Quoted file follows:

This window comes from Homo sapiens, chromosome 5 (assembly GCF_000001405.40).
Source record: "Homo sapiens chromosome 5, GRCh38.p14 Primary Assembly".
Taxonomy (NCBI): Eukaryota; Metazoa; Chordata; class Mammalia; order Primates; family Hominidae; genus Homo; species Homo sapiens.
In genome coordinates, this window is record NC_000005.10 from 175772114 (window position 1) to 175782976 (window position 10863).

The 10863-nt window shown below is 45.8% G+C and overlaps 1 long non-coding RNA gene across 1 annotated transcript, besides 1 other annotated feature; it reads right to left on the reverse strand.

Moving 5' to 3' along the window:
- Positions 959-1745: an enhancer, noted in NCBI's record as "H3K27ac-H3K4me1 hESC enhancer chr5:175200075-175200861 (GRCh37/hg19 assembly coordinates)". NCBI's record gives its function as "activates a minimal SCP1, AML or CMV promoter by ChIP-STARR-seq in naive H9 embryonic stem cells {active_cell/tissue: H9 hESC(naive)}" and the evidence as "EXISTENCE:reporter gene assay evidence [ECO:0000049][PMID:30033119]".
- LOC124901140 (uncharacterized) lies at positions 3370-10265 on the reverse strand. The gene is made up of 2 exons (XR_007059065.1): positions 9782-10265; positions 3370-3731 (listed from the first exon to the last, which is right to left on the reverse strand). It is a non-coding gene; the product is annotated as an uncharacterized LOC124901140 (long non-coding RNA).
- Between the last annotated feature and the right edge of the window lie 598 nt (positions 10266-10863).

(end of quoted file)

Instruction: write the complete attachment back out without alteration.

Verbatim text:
This window comes from Homo sapiens, chromosome 5 (assembly GCF_000001405.40).
Source record: "Homo sapiens chromosome 5, GRCh38.p14 Primary Assembly".
Taxonomy (NCBI): Eukaryota; Metazoa; Chordata; class Mammalia; order Primates; family Hominidae; genus Homo; species Homo sapiens.
In genome coordinates, this window is record NC_000005.10 from 175772114 (window position 1) to 175782976 (window position 10863).

The 10863-nt window shown below is 45.8% G+C and overlaps 1 long non-coding RNA gene across 1 annotated transcript, besides 1 other annotated feature; it reads right to left on the reverse strand.

Moving 5' to 3' along the window:
- Positions 959-1745: an enhancer, noted in NCBI's record as "H3K27ac-H3K4me1 hESC enhancer chr5:175200075-175200861 (GRCh37/hg19 assembly coordinates)". NCBI's record gives its function as "activates a minimal SCP1, AML or CMV promoter by ChIP-STARR-seq in naive H9 embryonic stem cells {active_cell/tissue: H9 hESC(naive)}" and the evidence as "EXISTENCE:reporter gene assay evidence [ECO:0000049][PMID:30033119]".
- LOC124901140 (uncharacterized) lies at positions 3370-10265 on the reverse strand. The gene is made up of 2 exons (XR_007059065.1): positions 9782-10265; positions 3370-3731 (listed from the first exon to the last, which is right to left on the reverse strand). It is a non-coding gene; the product is annotated as an uncharacterized LOC124901140 (long non-coding RNA).
- Between the last annotated feature and the right edge of the window lie 598 nt (positions 10266-10863).